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17.02.2009 General News

Judiciary embraces ADR for the courts - CJ


The Chief Justice (CJ), Mrs Justice Georgina Wood on Tuesday announced that the judiciary has embraced the use of the Alternative Disputes Resolution (ADR) to settle cases at every stage of the judicial process.

She said parties who brought their cases to the Commercial Court, which

is a specialized division of the High Court are enjoined by the rules of Court to first submit theirs dispute for ADR. It is only when ADR failed to settle

the case that the normal course of litigation would follow.

Mr Justice Anin Yeboah, a Supreme Court Judge, who represented the Chief Justice was speaking at the inauguration of the Ghana Broadcasting Corporation's (GBC) Dispute Resolution Centre in Accra.

She said in line with the five-year strategic plan of the Judicial Service ADR programme, the national ADR Secretariat of the judicial service continued

to undertake activities aimed at ensuring the effective implementation of ADR

in courts across the country.
She said the ADR concept is fast gaining popularity and credence as a laudable complement to existing disputes resolution mechanisms in litigation

and traditional forms of dispute resolution.
This occurrence is believed to be, because the litigation process in the Courts are slow and expensive and the gradual breakdown of the extended family system in the country has rendered traditional disputes resolution in many cases ineffective.

Mrs Justice Georgina Wood said the court-connect mediation as compared to court litigation has been found to be faster, cheaper, restoring strained interpersonal relationships between parties in disputes and providing for win-win outcomes after dispute resolution.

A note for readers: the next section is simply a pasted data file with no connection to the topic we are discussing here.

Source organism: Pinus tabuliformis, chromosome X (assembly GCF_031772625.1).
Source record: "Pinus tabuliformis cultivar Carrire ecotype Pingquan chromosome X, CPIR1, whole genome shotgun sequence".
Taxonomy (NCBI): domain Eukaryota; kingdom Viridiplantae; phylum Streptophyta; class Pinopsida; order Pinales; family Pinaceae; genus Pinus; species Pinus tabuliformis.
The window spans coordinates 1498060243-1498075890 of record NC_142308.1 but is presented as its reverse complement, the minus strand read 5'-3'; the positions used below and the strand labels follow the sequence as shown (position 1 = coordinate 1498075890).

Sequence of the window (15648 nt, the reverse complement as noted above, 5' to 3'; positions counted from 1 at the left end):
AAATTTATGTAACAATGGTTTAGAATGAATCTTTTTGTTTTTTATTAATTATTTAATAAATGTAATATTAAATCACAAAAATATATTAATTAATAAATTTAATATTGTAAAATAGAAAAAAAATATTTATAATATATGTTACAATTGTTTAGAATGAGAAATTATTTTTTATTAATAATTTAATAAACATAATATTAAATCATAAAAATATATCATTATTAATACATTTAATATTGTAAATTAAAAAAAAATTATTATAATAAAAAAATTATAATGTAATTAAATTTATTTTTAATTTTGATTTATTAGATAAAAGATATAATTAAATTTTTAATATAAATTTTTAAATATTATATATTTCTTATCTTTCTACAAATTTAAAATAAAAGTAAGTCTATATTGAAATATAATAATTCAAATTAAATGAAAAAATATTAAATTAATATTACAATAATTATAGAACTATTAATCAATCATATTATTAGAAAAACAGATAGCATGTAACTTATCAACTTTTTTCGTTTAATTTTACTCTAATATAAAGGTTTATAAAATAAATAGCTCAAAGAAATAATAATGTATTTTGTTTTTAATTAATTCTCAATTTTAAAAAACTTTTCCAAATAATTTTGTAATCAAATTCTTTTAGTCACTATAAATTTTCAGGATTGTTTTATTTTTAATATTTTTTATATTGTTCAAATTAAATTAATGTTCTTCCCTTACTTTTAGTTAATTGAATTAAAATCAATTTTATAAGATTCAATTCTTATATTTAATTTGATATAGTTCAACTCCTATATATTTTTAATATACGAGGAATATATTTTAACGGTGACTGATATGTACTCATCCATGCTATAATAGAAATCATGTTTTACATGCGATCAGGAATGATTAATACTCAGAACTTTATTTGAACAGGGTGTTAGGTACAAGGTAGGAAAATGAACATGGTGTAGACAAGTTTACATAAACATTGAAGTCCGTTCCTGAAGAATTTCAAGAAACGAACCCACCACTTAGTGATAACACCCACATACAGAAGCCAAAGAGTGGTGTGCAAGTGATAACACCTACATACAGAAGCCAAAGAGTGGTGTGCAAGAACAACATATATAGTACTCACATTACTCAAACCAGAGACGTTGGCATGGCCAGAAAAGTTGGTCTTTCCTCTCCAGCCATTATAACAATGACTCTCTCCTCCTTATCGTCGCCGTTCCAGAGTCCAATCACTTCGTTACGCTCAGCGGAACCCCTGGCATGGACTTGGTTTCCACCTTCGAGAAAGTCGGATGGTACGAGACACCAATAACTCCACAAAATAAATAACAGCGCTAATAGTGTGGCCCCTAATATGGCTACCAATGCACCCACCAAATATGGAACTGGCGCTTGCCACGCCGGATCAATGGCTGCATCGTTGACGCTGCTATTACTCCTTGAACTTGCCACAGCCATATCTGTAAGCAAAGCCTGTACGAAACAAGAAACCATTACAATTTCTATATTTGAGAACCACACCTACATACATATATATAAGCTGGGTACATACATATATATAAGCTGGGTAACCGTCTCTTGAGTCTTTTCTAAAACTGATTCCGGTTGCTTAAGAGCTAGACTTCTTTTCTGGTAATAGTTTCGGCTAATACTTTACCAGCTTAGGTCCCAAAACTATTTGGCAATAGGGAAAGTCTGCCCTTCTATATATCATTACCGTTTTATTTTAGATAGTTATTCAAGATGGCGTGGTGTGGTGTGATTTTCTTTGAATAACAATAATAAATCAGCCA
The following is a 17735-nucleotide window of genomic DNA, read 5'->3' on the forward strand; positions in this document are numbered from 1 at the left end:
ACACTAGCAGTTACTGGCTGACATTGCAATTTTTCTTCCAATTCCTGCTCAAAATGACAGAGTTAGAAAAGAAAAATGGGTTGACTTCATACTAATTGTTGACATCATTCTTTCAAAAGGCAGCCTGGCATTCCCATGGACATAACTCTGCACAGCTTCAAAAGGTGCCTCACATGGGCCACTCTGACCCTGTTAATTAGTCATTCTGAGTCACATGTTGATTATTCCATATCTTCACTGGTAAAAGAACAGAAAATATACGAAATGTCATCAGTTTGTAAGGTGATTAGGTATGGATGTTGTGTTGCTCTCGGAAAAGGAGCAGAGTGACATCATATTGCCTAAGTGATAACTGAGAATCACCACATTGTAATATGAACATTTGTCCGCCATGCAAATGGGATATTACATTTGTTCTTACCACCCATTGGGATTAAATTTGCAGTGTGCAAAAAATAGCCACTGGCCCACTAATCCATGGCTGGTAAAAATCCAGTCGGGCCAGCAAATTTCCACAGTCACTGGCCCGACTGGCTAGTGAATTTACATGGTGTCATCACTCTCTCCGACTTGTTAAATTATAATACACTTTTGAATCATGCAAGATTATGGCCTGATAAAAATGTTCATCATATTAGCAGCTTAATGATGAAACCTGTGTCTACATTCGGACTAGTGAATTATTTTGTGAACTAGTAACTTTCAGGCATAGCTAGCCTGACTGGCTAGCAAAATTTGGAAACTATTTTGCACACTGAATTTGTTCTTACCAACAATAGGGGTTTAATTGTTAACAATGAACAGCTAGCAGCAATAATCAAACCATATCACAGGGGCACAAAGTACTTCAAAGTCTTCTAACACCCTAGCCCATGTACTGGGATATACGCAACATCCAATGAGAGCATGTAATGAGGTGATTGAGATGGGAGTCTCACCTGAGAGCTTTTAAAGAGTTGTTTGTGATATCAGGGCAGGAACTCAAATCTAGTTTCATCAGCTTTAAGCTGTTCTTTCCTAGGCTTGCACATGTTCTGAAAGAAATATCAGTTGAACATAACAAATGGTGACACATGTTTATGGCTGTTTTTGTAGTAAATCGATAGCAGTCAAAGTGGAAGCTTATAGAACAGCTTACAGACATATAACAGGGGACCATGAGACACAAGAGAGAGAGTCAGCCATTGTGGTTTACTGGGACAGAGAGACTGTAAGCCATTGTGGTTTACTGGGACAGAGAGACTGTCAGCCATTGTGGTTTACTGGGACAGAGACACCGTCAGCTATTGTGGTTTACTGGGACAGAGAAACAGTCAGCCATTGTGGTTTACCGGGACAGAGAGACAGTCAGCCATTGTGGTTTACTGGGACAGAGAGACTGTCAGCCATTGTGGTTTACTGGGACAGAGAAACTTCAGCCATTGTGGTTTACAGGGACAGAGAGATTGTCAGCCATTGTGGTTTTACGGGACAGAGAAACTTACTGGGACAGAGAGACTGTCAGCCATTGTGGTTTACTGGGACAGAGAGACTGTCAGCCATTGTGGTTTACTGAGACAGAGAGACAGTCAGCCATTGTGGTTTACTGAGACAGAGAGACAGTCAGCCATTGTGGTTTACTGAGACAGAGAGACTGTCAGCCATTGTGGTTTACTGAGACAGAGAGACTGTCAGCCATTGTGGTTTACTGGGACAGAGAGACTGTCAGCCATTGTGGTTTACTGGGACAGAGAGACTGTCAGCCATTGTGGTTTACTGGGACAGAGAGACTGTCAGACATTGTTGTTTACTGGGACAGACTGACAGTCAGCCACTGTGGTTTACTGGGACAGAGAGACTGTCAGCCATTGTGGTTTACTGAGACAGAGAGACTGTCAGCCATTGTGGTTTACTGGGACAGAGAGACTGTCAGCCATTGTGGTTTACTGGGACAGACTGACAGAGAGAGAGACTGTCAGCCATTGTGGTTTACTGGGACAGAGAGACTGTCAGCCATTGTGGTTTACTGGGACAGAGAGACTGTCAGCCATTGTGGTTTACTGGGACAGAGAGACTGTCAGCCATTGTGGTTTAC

She said when a case is successfully settled at mediation, an agreement signed by the parties and the mediator is presented to the court and adopted as a judgment of the court.

She also noted that the Labour Act 2003 (Act 651) advocates the use of ADR as the main dispute resolution mechanism for settling labour disputes between workers and their employers.

She said under the Labour Law, disputes arising out of the employment relationship should be settled through dialogue in the first instance, then through a facilitated negotiation, mediation and arbitration.

She urged the newly qualified mediators to be diligent with their new skills and profession.

She said ADR practice, as challenging as it provided a lot of avenues for professional growth and earning of supplementary income in some instances.

She expressed the hope that the new ADR Centre at GBC would serve as a primary avenue for resolving all grievances and disputes in the organization before they spill over to the courts.

Mr Michael Djan Owusu, West African Network for Peace Building (WANEP) and a Resource Person for the course urged the management of GBC to integrate ADR into the mission, vision and the programmes of the Corporation.

He said when employees understood the goals of the ADR programme and how they related to it, it enabled them to determine how they relate or fit into

the future of the organization, thereby reducing resistance to the programme.